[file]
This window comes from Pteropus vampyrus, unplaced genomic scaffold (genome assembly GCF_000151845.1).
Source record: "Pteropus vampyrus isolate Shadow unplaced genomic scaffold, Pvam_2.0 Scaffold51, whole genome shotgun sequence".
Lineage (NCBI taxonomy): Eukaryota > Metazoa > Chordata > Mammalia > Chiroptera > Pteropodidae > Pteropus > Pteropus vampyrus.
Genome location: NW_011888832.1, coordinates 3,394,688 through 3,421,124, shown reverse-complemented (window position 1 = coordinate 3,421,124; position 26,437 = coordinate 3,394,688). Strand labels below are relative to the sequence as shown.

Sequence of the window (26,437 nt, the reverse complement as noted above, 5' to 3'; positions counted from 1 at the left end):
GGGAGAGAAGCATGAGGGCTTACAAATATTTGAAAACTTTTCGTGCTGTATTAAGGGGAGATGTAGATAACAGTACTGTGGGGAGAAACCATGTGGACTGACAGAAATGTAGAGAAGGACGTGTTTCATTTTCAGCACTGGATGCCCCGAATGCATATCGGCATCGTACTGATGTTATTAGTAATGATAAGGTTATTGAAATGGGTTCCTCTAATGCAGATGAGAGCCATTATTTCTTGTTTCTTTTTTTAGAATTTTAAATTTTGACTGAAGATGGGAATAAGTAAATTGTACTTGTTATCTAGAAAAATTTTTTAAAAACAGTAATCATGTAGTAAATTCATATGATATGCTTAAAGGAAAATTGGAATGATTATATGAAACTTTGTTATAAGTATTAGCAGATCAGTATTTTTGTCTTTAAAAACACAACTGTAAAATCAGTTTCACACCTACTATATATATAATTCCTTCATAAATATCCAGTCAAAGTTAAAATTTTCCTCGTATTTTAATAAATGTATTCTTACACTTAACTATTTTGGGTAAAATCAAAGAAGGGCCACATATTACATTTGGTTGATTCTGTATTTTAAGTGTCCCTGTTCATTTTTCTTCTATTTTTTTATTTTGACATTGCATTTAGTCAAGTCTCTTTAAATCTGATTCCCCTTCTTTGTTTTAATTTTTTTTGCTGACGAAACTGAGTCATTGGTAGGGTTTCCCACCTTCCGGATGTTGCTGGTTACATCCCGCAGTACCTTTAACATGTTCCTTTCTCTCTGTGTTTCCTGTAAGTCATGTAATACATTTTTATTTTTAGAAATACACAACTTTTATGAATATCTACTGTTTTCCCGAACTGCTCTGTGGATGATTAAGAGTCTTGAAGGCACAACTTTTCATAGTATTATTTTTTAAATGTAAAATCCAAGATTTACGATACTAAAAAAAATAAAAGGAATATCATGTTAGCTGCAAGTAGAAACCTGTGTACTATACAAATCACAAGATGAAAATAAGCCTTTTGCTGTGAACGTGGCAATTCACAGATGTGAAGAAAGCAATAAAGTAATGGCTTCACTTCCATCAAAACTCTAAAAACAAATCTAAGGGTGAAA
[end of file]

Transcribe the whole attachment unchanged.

This window comes from Pteropus vampyrus, unplaced genomic scaffold (genome assembly GCF_000151845.1).
Source record: "Pteropus vampyrus isolate Shadow unplaced genomic scaffold, Pvam_2.0 Scaffold51, whole genome shotgun sequence".
Lineage (NCBI taxonomy): Eukaryota > Metazoa > Chordata > Mammalia > Chiroptera > Pteropodidae > Pteropus > Pteropus vampyrus.
Genome location: NW_011888832.1, coordinates 3,394,688 through 3,421,124, shown reverse-complemented (window position 1 = coordinate 3,421,124; position 26,437 = coordinate 3,394,688). Strand labels below are relative to the sequence as shown.

Sequence of the window (26,437 nt, the reverse complement as noted above, 5' to 3'; positions counted from 1 at the left end):
GGGAGAGAAGCATGAGGGCTTACAAATATTTGAAAACTTTTCGTGCTGTATTAAGGGGAGATGTAGATAACAGTACTGTGGGGAGAAACCATGTGGACTGACAGAAATGTAGAGAAGGACGTGTTTCATTTTCAGCACTGGATGCCCCGAATGCATATCGGCATCGTACTGATGTTATTAGTAATGATAAGGTTATTGAAATGGGTTCCTCTAATGCAGATGAGAGCCATTATTTCTTGTTTCTTTTTTTAGAATTTTAAATTTTGACTGAAGATGGGAATAAGTAAATTGTACTTGTTATCTAGAAAAATTTTTTAAAAACAGTAATCATGTAGTAAATTCATATGATATGCTTAAAGGAAAATTGGAATGATTATATGAAACTTTGTTATAAGTATTAGCAGATCAGTATTTTTGTCTTTAAAAACACAACTGTAAAATCAGTTTCACACCTACTATATATATAATTCCTTCATAAATATCCAGTCAAAGTTAAAATTTTCCTCGTATTTTAATAAATGTATTCTTACACTTAACTATTTTGGGTAAAATCAAAGAAGGGCCACATATTACATTTGGTTGATTCTGTATTTTAAGTGTCCCTGTTCATTTTTCTTCTATTTTTTTATTTTGACATTGCATTTAGTCAAGTCTCTTTAAATCTGATTCCCCTTCTTTGTTTTAATTTTTTTTGCTGACGAAACTGAGTCATTGGTAGGGTTTCCCACCTTCCGGATGTTGCTGGTTACATCCCGCAGTACCTTTAACATGTTCCTTTCTCTCTGTGTTTCCTGTAAGTCATGTAATACATTTTTATTTTTAGAAATACACAACTTTTATGAATATCTACTGTTTTCCCGAACTGCTCTGTGGATGATTAAGAGTCTTGAAGGCACAACTTTTCATAGTATTATTTTTTAAATGTAAAATCCAAGATTTACGATACTAAAAAAAATAAAAGGAATATCATGTTAGCTGCAAGTAGAAACCTGTGTACTATACAAATCACAAGATGAAAATAAGCCTTTTGCTGTGAACGTGGCAATTCACAGATGTGAAGAAAGCAATAAAGTAATGGCTTCACTTCCATCAAAACTCTAAAAACAAATCTAAGGGTGAAA